Background: Percutaneous coronary interventions (PCI) in patients with ischemic systolic left ventricular dysfunction (SLVD) are routinely performed although their impact on prognosis remains unclear. Methods: We retrospectively evaluated 385 consecutive patients (76% male, 66 ± 9years) with SLVD (left ventricular ejection fraction [LVEF] ≤40%) due to chronic coronary artery disease, who underwent PCI between 1999 and 2009, and explored clinical factors associated with higher risk of death or of a composite of death and hospitalization for acute decompensated heart failure (ADHF). Results: The median follow-up was 28months (inter-quartile range 14-46 months). Death and the composite outcome of death and hospitalization for ADHF occurred in 80 (21%) and 109 (28%) patients respectively (8.4 and 11.5 per 100 patient-years of follow-up). Insulin-dependent diabetes mellitus (IDDM), multivessel disease, LVEF < 35%, symptoms of heart failure (HF) emerged both as independent predictors of death (adjusted hazard ratios [HR] 2.64; 1.92, 1.88 and 1.67 respectively) and composite outcome of death and hospitalization for ADHF (adjusted HR 2.22, 1.92, 1.79 and 1.94 respectively). Furthermore advanced age (HR = 1.03) emerged as independent predictors of death and having performed a stress test before PCI correlated with reduced number of deaths and ADHF hospitalizations (HR = 0.60). Of note, PCI significantly reduced the symptom of angina from 63.2% at baseline to 16.3% at the last follow up (p < 0.0001). Conclusions: IDDM, symptoms of HF, multivessel disease and LVEF < 35% appear to be associated with worse outcome patients with ischemic SLVD undergoing PCI, and may be taken into account for optimal risk stratification. On the other hand, performing a stress testing before PCI seems to be associated with a more favorable outcome.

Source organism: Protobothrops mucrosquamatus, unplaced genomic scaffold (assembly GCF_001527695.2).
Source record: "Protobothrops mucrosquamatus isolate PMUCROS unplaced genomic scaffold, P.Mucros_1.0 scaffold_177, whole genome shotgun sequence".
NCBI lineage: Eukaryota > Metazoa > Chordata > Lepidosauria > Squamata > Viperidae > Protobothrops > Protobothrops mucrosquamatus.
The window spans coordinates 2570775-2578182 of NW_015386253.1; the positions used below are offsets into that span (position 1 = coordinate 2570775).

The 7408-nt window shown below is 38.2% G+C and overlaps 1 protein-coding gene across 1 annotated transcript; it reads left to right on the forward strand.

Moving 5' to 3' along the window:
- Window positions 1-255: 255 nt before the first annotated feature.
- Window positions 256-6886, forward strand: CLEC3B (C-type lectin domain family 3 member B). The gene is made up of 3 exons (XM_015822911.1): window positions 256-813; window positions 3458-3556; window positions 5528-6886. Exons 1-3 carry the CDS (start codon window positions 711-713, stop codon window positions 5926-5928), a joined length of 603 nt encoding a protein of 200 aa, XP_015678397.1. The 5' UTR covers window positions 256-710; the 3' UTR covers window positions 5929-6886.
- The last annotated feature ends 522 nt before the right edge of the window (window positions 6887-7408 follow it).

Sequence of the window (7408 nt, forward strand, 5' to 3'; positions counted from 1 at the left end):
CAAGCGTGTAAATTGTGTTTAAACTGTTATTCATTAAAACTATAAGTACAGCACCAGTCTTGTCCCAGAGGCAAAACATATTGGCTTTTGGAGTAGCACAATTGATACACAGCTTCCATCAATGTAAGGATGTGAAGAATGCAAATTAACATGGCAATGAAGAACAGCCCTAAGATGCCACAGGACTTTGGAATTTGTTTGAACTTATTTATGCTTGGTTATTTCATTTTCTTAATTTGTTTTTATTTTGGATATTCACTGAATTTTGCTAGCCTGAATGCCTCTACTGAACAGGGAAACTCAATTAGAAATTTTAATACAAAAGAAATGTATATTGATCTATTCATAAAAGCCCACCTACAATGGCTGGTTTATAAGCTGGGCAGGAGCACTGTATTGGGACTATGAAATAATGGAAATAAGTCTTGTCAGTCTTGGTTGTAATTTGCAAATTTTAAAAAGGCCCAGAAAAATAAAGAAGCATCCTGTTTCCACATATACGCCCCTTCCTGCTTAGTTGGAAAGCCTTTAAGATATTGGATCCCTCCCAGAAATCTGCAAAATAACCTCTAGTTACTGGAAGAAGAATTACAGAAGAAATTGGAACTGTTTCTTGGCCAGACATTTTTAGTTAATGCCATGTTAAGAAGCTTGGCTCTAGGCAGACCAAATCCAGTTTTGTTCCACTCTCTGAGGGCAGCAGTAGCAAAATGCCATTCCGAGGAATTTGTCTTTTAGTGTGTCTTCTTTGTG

- Coronary artery disease
- Coronary revascularization
- Heart failure
- Ischemic systolic left ventricular dysfunction
- Percutaneous coronary intervention; stress testing
ASJC Scopus subject areas
- Cardiology and Cardiovascular Medicine